Interior Design Trend: Using lace pattern in design and interiors

Pulse London 2013. Interior design and home trends for 2013 on Moregeous blog

Bottom left light tea light by Timea Sido, bottom right ceramics by Annett Bugansky

As in fashion, so to the home – again! This time all things lacy for 2013 and a trend which has been on stylists’ radars for some time now had definitely found it’s way into the gift and homeware world as I saw on Monday at Pulse London 2013: on cards, lighting, cushions, jewellery and sometimes simply dressing stands.

Pulse London 2013. Interior design and home trends for 2013 on Moregeous blog

Top left pendant by Timea Sido; Drum shades by Lucentia

Pulse London 2013. Interior design and home trends for 2013 on Moregeous blog

Clockwise: Top left Gary Birks mugs; Patterns Apart print; Ginta Siceva laser cut leather jewellery

Pulse London 2013. Interior design and home trends for 2013 on Moregeous blog

Clockwise from top: Abby Monroe fabrics & homeware, bottom left Patterns Apart

Seeing this trend ‘in the flesh’ reminded my of a very ethereal collage of images I’d seen on Patternbank back in March:

spring-summer-2013-trend-prediction-lasercut-laceSo, you see, lace doesn’t always have to tweely remind you of your Great Auntie Nellie!

Here are some super cool uses of lace in interior design:

Interior design Lace wallpaper and designs

Clockwise: Top left: Unknown concrete lace divider design; EijffingerContempo wallpaper; Mr Perswall wall covering; Schumacher Lace wallpaper

The concrete tiles with embossed lace facing below were designed by Jethro Macey (now at Decode) in 2006, which does go to show that either 1) some ‘trends’ take longer to catch on or 2) some ‘trends’ aren’t actually trends, but rather are timeless designs which come around every so often as ‘fashionable’. I prefer the latter theory myself.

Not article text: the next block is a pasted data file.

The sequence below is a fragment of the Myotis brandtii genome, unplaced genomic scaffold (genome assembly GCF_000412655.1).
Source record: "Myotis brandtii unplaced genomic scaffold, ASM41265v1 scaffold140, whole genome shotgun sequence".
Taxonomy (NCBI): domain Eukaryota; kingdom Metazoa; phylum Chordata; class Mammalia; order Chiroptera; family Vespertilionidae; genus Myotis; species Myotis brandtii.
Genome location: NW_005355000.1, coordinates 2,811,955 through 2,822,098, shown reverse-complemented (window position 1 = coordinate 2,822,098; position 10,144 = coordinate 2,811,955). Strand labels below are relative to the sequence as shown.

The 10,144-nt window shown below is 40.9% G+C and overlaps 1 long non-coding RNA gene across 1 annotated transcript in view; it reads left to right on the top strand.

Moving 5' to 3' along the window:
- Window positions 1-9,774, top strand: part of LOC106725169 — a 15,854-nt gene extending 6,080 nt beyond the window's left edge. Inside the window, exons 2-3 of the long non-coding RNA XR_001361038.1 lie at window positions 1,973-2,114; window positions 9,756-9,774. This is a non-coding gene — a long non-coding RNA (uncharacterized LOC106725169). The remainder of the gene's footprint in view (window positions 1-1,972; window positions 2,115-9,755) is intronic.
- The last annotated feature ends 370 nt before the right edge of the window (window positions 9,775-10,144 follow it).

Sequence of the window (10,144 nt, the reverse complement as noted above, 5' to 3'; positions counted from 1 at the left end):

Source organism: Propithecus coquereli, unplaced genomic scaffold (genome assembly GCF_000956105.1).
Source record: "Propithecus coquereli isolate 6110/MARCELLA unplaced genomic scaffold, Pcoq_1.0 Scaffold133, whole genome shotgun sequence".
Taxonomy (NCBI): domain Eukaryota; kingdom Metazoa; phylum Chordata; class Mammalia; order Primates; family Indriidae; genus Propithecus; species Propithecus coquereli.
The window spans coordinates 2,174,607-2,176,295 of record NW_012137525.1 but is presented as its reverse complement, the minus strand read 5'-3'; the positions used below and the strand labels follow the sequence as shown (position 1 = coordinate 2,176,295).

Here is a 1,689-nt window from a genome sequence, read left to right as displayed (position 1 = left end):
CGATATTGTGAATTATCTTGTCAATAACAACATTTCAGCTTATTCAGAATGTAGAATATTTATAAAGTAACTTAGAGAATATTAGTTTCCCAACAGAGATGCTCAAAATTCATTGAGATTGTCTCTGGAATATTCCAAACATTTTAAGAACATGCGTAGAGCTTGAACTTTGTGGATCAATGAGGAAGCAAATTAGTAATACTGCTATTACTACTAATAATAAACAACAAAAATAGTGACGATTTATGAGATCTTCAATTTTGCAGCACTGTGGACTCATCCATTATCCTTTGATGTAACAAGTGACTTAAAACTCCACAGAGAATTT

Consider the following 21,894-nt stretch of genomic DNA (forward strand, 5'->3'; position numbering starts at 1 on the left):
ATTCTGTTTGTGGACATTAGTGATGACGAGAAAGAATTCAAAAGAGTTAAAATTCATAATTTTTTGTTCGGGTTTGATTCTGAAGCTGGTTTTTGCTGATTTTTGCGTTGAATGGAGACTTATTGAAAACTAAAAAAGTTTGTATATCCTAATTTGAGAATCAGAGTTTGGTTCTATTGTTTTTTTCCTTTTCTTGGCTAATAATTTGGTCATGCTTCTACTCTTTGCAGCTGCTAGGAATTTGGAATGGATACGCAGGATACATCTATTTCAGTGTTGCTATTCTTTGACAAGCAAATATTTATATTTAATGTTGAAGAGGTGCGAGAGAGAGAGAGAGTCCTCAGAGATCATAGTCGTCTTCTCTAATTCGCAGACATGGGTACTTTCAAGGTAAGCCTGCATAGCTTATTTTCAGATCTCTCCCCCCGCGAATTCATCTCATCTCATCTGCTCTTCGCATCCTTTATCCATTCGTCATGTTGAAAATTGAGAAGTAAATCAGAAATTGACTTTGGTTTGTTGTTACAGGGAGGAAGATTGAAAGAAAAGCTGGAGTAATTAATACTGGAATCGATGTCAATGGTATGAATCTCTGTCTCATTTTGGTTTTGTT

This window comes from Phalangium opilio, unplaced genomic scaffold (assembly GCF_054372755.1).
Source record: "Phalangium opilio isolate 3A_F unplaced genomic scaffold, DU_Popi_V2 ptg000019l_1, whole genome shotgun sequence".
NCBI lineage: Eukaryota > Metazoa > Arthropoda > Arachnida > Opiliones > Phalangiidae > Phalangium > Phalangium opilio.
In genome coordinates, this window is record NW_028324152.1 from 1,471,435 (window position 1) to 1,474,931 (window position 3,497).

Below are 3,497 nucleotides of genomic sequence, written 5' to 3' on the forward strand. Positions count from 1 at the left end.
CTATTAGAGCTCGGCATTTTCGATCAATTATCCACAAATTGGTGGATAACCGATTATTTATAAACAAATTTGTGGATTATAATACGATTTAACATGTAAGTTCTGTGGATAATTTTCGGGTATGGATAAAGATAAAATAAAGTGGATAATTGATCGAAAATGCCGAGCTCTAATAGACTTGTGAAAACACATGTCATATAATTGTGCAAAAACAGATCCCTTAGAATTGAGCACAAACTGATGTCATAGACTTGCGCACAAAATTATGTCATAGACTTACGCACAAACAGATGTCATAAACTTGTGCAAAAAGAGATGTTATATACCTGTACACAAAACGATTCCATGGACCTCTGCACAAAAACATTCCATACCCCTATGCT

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Jethro Macey concrete embossed tiles

On that note and stepping away from the whole obsession with trends, it’s really just about development in design and technique isn’t it? Advances in technology have allowed such intricate laser cutting to all sorts of materials – concrete, metal, timber – that this love of lace and it’s effect was almost inevitable. You only have to look at the image below of iron lace work in New Orleans to see a hands-on, labour intensive and ‘dirty’ but beautiful skill which is now, sadly, widely lost but is becoming in the design world superseded by ‘clean’ laser cutting.

Clockwise: Top left:  Iron lace work in New Orleans; Unknown fence work; metal pendant at Rockett St George; Iron staircase by Gestion René Desjardins

Clockwise: Top left: Iron lace work in New Orleans; Unknown fence panel; metal pendant at Rockett St George; Iron staircase by Gestion René Desjardins

You can’t get really much cleaner than a digitally printed metal lace effect, definitely no mucky metal work involved here:

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Young & Battaglia trope l’oeil wallpaper

There is, of course, absolutely no reason to stick to monochrome… why not try a little neon lace in your life 🙂

Neon lace homeware by Annie Little

Annie Little neon lace homeware

Liking the lace look, or loathing it?

2 thoughts on “Interior Design Trend: Using lace pattern in design and interiors

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